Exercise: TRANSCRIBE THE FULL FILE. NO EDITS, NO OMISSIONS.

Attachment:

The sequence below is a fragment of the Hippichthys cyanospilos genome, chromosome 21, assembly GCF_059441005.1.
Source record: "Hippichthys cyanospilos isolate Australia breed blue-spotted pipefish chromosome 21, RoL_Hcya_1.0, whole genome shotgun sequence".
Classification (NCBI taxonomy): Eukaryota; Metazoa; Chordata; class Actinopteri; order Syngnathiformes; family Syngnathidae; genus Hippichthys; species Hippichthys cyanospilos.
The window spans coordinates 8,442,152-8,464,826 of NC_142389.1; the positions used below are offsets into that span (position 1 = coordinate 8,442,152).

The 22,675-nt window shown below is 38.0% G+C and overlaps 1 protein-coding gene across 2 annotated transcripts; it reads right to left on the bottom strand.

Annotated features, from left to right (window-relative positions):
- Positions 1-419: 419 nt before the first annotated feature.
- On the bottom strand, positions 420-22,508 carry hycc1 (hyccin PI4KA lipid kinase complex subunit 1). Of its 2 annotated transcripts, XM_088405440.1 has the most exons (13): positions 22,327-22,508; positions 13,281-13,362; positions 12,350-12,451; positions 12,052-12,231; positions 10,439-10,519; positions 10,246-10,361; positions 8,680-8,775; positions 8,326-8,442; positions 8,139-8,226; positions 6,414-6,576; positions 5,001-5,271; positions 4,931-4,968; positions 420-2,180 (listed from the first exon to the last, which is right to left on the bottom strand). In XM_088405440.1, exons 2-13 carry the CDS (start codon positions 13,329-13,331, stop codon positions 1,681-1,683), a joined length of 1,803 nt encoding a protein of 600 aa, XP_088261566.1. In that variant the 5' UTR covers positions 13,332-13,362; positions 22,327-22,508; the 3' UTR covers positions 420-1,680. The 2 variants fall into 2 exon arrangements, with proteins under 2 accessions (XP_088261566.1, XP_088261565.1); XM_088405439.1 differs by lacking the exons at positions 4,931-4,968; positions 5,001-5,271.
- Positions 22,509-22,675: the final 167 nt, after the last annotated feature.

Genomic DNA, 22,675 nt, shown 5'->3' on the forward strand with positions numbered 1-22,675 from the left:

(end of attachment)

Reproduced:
The sequence below is a fragment of the Hippichthys cyanospilos genome, chromosome 21, assembly GCF_059441005.1.
Source record: "Hippichthys cyanospilos isolate Australia breed blue-spotted pipefish chromosome 21, RoL_Hcya_1.0, whole genome shotgun sequence".
Classification (NCBI taxonomy): Eukaryota; Metazoa; Chordata; class Actinopteri; order Syngnathiformes; family Syngnathidae; genus Hippichthys; species Hippichthys cyanospilos.
The window spans coordinates 8,442,152-8,464,826 of NC_142389.1; the positions used below are offsets into that span (position 1 = coordinate 8,442,152).

The 22,675-nt window shown below is 38.0% G+C and overlaps 1 protein-coding gene across 2 annotated transcripts; it reads right to left on the bottom strand.

Annotated features, from left to right (window-relative positions):
- Positions 1-419: 419 nt before the first annotated feature.
- On the bottom strand, positions 420-22,508 carry hycc1 (hyccin PI4KA lipid kinase complex subunit 1). Of its 2 annotated transcripts, XM_088405440.1 has the most exons (13): positions 22,327-22,508; positions 13,281-13,362; positions 12,350-12,451; positions 12,052-12,231; positions 10,439-10,519; positions 10,246-10,361; positions 8,680-8,775; positions 8,326-8,442; positions 8,139-8,226; positions 6,414-6,576; positions 5,001-5,271; positions 4,931-4,968; positions 420-2,180 (listed from the first exon to the last, which is right to left on the bottom strand). In XM_088405440.1, exons 2-13 carry the CDS (start codon positions 13,329-13,331, stop codon positions 1,681-1,683), a joined length of 1,803 nt encoding a protein of 600 aa, XP_088261566.1. In that variant the 5' UTR covers positions 13,332-13,362; positions 22,327-22,508; the 3' UTR covers positions 420-1,680. The 2 variants fall into 2 exon arrangements, with proteins under 2 accessions (XP_088261566.1, XP_088261565.1); XM_088405439.1 differs by lacking the exons at positions 4,931-4,968; positions 5,001-5,271.
- Positions 22,509-22,675: the final 167 nt, after the last annotated feature.

Genomic DNA, 22,675 nt, shown 5'->3' on the forward strand with positions numbered 1-22,675 from the left: